On Thursday, March 24th, several faculty from the University of Wisconsin-Whitewater began walking from Whitewater to the Capitol in Madison to deliver a letter approved by the faculty senate raising multiple concerns about Governor Walker’s so-called Budget Repair Bill and proposed biennial budget.
Photos and video
- Photos are available here and here. All photos by Lori Compas. Please e-mail her at Lori.Compas@gmail.com if you’d like high-res versions.
- Videos of delivery of letter and talks at the capitol
- video 1, Nikki Mandel’s and Eric Compas’s talk (thanks to Simone DeVore)
- video 2, James Hartwick’s talk (thanks to Simone DeVore)
- Video 3 (thanks to Brett Hulsey).
The combination of Governor Walker’s so-called Budget Repair Bill and proposed Biennial Budget will have significant impacts on the University of Wisconsin-Whitewater, its students, and the community it serves. As the budget process moves forward, it is important for the citizens of Wisconsin to better understand the impacts of the budget on the future of higher education in the state.
Taxing our future
Increasing tuition costs amount to an increased tax on our most vulnerable citizens – our students. The proposed biennial budget includes an 11% cut for all UW System universities except the Madison campus. These cuts will be offset by a potential 5.5% increase in tuition in both 2011-12 and 2012-13 academic years. Facts about student tuition at UW-Whitewater:
- Tuition has more than doubled from 2000-01 to 2010-11, a rate that is four times the rate of inflation.
- Average student debt load for the 68% of students receiving aid increased from $10,451 in 2000-01 to $22,403 in 2009-10.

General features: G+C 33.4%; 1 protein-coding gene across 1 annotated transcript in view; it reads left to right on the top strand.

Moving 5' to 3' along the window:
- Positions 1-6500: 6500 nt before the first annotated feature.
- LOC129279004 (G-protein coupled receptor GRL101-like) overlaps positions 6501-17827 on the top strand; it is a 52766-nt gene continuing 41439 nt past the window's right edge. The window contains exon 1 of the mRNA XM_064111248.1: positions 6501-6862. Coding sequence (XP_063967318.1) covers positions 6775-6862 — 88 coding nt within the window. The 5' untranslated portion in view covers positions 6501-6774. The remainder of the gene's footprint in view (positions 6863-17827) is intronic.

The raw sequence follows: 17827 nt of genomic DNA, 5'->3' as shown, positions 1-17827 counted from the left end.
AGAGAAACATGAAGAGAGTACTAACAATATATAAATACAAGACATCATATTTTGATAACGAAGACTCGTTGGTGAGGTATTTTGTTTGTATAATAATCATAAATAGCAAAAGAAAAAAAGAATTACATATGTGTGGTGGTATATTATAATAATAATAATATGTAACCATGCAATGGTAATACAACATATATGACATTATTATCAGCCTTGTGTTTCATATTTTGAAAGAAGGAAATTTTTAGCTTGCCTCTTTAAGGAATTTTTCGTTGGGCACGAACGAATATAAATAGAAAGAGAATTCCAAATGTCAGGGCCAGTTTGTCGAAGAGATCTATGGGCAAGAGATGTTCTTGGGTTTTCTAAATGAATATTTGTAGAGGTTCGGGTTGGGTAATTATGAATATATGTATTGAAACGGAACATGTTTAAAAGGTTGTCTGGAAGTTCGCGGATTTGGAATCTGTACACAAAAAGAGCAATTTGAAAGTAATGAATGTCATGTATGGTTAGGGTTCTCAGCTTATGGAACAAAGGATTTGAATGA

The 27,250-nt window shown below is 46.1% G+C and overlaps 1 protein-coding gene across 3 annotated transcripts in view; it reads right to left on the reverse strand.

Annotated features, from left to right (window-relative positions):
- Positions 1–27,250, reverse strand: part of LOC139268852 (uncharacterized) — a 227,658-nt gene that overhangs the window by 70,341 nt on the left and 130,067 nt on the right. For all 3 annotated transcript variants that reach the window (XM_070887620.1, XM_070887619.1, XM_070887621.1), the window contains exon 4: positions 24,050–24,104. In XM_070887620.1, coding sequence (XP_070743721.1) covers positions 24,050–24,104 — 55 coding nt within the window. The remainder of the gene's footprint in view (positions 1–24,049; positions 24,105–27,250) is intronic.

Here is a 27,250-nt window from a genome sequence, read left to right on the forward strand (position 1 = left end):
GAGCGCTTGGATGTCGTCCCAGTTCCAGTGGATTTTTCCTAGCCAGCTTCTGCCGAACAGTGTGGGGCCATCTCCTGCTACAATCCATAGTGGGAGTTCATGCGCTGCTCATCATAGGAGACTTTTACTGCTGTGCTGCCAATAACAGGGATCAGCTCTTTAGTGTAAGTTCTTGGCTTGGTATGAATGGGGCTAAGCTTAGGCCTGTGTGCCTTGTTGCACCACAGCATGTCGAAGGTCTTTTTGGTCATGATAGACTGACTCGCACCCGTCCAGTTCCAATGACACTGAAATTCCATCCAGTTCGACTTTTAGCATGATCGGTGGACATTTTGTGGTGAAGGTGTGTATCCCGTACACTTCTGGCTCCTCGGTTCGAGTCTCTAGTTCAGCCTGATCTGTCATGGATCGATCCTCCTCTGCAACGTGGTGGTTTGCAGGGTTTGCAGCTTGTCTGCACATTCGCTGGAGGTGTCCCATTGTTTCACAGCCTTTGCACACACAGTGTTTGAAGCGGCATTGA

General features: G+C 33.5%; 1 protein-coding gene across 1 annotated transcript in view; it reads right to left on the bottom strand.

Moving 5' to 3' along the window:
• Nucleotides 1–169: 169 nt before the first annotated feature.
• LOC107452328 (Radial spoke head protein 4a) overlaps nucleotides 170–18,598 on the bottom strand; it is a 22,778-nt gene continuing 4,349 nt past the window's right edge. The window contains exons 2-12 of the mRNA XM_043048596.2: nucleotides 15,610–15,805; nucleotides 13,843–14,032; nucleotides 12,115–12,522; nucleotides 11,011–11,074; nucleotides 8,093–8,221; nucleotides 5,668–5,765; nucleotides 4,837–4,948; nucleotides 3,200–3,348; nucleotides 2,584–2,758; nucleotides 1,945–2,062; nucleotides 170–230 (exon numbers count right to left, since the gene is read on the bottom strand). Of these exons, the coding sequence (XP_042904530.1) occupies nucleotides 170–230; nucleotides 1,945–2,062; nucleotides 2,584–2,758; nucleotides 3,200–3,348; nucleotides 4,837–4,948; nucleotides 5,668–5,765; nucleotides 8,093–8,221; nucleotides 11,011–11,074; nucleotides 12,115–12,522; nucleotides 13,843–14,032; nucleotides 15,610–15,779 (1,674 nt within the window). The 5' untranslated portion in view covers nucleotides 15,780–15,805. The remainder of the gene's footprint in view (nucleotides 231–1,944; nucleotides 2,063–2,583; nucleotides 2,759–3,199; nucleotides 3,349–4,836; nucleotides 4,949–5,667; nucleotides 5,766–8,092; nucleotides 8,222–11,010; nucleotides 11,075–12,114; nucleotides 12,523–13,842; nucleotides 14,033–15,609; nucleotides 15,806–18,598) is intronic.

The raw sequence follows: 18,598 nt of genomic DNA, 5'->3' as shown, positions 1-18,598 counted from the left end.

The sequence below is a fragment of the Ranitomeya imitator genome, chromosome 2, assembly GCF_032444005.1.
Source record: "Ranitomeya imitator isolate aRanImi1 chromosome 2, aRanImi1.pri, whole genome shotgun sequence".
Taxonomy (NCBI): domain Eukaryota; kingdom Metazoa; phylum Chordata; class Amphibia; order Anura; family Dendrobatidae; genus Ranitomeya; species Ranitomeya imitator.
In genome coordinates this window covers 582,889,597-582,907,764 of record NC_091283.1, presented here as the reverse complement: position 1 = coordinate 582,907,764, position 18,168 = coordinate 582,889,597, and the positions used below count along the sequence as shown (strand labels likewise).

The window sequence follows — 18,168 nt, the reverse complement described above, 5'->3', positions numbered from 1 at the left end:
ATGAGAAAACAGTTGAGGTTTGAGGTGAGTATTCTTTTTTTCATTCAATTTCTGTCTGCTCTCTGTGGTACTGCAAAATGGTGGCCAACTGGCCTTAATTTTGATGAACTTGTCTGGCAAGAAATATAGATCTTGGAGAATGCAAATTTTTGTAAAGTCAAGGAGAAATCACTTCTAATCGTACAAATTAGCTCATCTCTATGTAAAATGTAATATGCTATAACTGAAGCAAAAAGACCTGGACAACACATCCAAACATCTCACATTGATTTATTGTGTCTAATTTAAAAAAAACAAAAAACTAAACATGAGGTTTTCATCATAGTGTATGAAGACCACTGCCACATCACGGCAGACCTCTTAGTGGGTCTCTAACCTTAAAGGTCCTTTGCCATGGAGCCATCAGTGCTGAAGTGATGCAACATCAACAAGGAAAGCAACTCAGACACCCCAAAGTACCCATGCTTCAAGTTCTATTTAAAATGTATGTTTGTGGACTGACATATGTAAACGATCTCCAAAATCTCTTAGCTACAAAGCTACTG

- Many of our students reach the maximum federal loan total of $57,500 by the time they graduate.
- The growing gap between rising tuition and available aid limits the number of students who can attend university. Recent and proposed cuts to both federal and state aid programs will increase this gap.
*based on projected 5.5% increase in tuition costs
“Privatizing” our public universities
The cost of operating our campus is increasingly being placed on our students’ shoulders.
If this trend continues, the university will be largely funded by tuition, fees, residential life revenues, and other expenses borne by students. This de facto “privatization” has occurred with little public debate on the future of higher education in the state.
- State funding for our campus in 2000-01 was 31% of the total budget and has mostly declined to the current level of 17%.
- In 2010-11, 30% of our budget came from student academic fees as compared to only 17% from base state appropriations.
- Governor Walker’s proposed budget for the UW System would further reduce the state portion and increase the burden on students.
Paying more for less
Increasing tuition will not offset the decreasing funding for our campus, thus leading to fewer opportunities for our students.
- While specific programs have yet to be identified, past cuts have reduced the number of on-campus jobs for students, the number of instructional academic staff, and the number of faculty positions. In turn, class sizes have increased.
- Decreasing faculty salaries has meant a rapid loss of seasoned faculty to retirement and difficulty in hiring high-quality faculty.
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